It’s a common assumption that wealthy individuals already have financial advisors assisting them, making them difficult to engage as prospects. But this isn’t always the case; some have quietly accumulated wealth over their lifetimes without the help of others – through higher earnings, real estate, employer-sponsored plans, inheritances or good old-fashioned savings (and a bit of luck).
There are also affluent investors who may, in fact, be working with an advisor but are looking to switch. Take, for example, an executive who accepts a position at a company that requires relocating to a different state. Understandably, they may prefer to work with someone close to home who can help manage their finances.
As an advisor, it begs the question: how will that executive or another affluent individual get introduced to you? The answers can vary.
Ask a Personal Friend or Family Member
Word-of-mouth has been a reliable source of referrals for advisors since the dawn of the financial institution. What’s often overlooked by advisors, however, is the simple act of asking for those referrals. Assuming your clients are satisfied with your services, you should feel confident in reminding them that you’re actively seeking to grow your book of business. When the topic of finances comes up at the next family gathering or get-together, they may be reminded of your simple request and be more likely to talk about your services and how you’ve helped them.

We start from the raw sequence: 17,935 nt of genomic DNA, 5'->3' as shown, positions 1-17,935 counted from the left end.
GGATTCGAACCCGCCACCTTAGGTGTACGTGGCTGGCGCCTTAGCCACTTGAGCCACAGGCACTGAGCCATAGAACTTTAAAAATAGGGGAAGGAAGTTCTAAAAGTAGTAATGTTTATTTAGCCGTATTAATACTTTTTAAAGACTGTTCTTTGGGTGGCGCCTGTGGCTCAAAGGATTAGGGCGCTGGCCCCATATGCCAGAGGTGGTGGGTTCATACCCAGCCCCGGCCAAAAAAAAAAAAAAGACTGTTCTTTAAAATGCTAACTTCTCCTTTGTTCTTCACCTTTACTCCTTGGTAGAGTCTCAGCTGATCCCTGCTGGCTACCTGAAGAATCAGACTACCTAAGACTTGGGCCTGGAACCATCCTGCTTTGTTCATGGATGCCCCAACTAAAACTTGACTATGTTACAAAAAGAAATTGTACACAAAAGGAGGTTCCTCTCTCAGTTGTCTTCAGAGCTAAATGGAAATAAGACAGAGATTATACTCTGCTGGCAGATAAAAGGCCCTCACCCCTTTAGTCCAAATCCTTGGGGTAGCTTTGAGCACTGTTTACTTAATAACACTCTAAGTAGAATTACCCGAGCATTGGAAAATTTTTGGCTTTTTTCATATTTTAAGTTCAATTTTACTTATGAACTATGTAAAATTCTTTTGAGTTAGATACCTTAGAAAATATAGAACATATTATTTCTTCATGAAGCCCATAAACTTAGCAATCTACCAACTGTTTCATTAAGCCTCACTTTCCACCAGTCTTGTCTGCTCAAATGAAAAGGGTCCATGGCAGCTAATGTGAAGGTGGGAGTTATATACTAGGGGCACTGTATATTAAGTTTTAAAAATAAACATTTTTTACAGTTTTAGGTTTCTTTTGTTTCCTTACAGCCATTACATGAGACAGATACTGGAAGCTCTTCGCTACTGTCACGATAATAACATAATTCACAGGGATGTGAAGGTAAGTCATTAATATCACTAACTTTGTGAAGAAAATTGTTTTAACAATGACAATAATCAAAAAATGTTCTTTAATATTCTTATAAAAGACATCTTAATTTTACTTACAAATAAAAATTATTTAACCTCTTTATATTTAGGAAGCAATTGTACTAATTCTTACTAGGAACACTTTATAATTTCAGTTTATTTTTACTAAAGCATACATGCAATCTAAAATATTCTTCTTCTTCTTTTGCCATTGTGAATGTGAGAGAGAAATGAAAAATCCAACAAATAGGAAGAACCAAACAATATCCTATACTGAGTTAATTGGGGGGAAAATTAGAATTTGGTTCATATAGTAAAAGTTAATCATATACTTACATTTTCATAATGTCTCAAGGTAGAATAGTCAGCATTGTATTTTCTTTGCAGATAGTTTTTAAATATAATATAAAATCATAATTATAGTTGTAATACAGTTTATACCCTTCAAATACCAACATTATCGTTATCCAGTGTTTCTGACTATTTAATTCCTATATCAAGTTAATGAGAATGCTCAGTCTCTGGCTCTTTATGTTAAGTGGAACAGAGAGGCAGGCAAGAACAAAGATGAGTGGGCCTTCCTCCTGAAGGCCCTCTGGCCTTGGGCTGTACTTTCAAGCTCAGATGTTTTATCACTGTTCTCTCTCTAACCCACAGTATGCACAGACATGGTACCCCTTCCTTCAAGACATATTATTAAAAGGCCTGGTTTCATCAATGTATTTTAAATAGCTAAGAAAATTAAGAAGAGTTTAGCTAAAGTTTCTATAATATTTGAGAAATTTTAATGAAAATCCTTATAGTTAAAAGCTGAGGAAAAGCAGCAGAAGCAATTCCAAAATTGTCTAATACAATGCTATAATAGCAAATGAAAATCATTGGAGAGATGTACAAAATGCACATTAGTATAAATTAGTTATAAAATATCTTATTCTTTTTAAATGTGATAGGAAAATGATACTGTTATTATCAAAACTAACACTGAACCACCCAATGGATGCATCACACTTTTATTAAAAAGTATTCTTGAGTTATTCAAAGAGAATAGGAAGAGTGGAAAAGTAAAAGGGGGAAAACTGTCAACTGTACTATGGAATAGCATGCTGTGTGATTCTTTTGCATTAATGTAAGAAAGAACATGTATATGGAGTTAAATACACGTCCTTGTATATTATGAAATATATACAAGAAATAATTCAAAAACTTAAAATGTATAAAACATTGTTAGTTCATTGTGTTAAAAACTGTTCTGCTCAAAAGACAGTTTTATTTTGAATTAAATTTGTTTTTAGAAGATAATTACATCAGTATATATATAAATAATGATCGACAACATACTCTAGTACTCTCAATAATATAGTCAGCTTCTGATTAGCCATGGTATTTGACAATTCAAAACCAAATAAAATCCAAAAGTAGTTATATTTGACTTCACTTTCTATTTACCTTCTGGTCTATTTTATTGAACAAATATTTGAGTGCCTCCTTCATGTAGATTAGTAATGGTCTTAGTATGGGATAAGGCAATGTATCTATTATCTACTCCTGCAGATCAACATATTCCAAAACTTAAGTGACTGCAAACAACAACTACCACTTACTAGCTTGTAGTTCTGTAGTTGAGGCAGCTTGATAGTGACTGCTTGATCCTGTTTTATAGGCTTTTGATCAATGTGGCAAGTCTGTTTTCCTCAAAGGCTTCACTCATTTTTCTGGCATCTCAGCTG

You also may want to consider incentivizing your referrals. Offering a gift card or other small token of appreciation is a nice way to show appreciation for successful referrals that result in a complimentary introductory meeting. Just make sure you remain in compliance with any related regulations if you choose to offer gifts.
Ask a Professional Colleague
Professional networks are another avenue for individuals to find an advisor, especially among older generations. The same principles apply as with getting referrals from family and friends: don’t forget to ask. Influential clients, such as business owners and community leaders, are prime candidates for letting others in their spheres of influence know about your services.
Also consider how you can get involved in professional networking opportunities. Step out from behind your desk to attend Chamber of Commerce events, leadership forums or various community gatherings. Offer free seminars focused on the importance of investing for the future or participate in panel discussions and Q&A sessions with other professionals. Being visible and connecting with others outside the office helps build credibility and trust.